American Vanadium says flow batteries that use vanadium last longer and are more powerful than lithium-ion ones, because they absorb and release huge amounts of energy quickly and can do so thousands of times. They can be used for grid-scale projects, and smaller lithium-vanadium batteries can power vehicles.
Radvak says if his project is approved, it could provide 5% of the world’s vanadium supply and help reduce battery costs. The Bureau of Land Management, which is examining the project and will hold a public meeting Tuesday in Eureka, says the mine could cause a loss of habitat for greater sage grouse and of acreage for livestock grazing.
“There is no mining operation that doesn’t have a consequence,” Radvak says. But he says the Eureka mine won’t involve moving lots of earth, because the vanadium is in surface deposits and can be simply leached with a sulfuric acid. “It’s a very low-risk project,” he says.
Radvak says while the U.S. has lagged behind other countries, notably Germany, on energy storage, he expects that in the long run, it will become the world’s leader.
GLOSSARY OF COMMON BATTERIES:
Batteries often work the same basic way even if they use different metals. They’re mini power plants that produce electricity by creating chemical reactions. As atoms move between two plates of different metals, via a chemical solution called an electrolyte, they produce voltage that is discharged through a metal wire on the other side.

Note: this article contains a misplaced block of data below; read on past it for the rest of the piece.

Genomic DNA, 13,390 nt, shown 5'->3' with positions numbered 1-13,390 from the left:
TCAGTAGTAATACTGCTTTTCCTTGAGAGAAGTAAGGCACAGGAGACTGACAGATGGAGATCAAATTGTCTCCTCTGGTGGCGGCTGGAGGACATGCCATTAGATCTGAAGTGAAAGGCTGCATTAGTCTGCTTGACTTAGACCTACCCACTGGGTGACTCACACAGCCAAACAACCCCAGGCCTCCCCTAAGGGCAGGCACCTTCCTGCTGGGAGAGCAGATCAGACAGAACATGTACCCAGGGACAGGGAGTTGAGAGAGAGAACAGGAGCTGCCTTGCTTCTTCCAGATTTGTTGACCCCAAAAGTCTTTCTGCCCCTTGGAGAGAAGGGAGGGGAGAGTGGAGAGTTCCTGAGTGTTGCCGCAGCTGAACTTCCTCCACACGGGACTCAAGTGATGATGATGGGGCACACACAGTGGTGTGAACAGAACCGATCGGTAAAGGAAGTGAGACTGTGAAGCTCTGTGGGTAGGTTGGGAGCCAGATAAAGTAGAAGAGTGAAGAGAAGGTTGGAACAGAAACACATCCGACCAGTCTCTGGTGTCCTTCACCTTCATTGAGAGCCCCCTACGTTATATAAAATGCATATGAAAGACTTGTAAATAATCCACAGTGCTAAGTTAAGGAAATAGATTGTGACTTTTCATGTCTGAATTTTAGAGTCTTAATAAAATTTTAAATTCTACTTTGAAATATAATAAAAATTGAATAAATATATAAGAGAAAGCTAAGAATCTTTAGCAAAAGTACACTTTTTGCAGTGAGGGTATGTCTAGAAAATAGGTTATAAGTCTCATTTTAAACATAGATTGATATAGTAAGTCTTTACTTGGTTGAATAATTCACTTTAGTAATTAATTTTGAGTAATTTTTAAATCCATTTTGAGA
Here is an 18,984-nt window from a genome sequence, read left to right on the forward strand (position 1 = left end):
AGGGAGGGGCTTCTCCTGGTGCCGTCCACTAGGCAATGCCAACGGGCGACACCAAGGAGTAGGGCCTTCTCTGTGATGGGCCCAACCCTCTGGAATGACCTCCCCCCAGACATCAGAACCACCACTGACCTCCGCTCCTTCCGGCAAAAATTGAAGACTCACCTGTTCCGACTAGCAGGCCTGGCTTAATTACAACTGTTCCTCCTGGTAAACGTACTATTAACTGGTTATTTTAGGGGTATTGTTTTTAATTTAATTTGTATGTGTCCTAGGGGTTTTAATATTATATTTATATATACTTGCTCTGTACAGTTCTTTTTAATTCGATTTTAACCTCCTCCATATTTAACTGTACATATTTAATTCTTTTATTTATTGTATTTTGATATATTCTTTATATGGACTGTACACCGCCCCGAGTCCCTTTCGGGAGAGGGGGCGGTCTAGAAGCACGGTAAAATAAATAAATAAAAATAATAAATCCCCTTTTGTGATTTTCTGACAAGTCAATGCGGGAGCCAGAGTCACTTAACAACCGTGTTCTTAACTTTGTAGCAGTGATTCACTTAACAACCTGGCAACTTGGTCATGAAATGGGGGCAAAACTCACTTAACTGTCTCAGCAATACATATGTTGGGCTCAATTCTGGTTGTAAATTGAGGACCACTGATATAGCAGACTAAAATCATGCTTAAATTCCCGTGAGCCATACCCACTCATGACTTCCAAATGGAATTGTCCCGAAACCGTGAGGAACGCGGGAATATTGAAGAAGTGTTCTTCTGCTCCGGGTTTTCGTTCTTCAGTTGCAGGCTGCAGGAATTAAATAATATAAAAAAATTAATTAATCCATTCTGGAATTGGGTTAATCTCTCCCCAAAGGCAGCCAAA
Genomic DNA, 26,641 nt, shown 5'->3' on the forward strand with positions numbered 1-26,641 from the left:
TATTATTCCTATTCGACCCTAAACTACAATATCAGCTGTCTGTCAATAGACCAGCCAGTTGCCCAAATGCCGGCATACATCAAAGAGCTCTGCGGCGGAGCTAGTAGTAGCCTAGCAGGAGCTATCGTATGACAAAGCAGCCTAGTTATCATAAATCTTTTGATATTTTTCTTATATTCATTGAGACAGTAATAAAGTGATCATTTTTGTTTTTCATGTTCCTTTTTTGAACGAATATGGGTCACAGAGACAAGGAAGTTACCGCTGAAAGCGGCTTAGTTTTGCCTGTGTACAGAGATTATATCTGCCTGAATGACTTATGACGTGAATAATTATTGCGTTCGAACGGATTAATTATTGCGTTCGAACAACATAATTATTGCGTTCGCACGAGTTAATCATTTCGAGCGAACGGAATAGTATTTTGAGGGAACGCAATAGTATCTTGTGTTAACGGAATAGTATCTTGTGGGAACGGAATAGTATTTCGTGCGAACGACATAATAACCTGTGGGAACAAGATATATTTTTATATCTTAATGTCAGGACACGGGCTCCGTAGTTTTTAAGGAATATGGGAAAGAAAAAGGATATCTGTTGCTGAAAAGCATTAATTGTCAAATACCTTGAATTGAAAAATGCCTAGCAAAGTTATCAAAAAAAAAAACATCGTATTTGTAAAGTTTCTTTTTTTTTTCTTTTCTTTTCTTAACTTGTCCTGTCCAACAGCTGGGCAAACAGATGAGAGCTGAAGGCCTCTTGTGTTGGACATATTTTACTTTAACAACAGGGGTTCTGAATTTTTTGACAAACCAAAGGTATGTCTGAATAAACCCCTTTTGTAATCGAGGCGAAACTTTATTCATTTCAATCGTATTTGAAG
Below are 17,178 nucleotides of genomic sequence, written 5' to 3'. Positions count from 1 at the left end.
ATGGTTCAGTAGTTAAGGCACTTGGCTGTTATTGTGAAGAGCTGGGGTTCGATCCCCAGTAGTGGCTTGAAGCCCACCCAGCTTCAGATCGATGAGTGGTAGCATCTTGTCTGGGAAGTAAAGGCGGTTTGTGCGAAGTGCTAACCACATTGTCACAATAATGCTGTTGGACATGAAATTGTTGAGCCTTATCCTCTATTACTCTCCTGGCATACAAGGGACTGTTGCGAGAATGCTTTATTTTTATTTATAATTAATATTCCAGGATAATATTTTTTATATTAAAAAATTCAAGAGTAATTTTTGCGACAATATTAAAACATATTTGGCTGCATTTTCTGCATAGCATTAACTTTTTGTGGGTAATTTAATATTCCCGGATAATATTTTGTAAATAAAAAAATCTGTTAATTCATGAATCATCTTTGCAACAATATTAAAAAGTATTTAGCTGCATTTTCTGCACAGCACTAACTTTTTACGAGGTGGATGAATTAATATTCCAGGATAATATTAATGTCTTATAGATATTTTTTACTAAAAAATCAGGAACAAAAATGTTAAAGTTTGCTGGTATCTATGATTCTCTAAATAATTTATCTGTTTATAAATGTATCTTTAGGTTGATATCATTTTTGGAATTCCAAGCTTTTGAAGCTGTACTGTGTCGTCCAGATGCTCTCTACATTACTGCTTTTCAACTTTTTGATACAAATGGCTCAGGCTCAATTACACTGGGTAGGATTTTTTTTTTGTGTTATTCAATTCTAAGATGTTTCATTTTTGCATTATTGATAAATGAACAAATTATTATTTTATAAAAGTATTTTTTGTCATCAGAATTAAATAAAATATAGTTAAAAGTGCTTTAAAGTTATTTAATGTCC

• Lead-acid: (auto ignition). They have atoms pass from a plate of metallic lead through sulfuric acid to a plate of solid lead oxide.
• Lithium-ion (personal electronics, electric vehicles). They have carbon on one end and a metal oxide on the other, using lithium salt in an organic compound as the electrolyte in the middle.
• Lithium-air (still in development; possible uses include electric vehicles). They use lithium metal and oxygen as inputs at the two ends.
• Nickel-cadmium (portable electronics, electric vehicles). Their metal plates are nickel oxide hydroxide and cadmium.
• Sodium-sulfur (electric vehicles, grid-scale storage). A type of molten-salt battery, it’s made from liquid sodium and sulfur.
• Vanadium redox flow (grid-scale storage). They use vanadium, a metal named for Vanadis — the Scandinavian goddess of beauty and youth — in different oxidation states to store chemical energy for repeated use.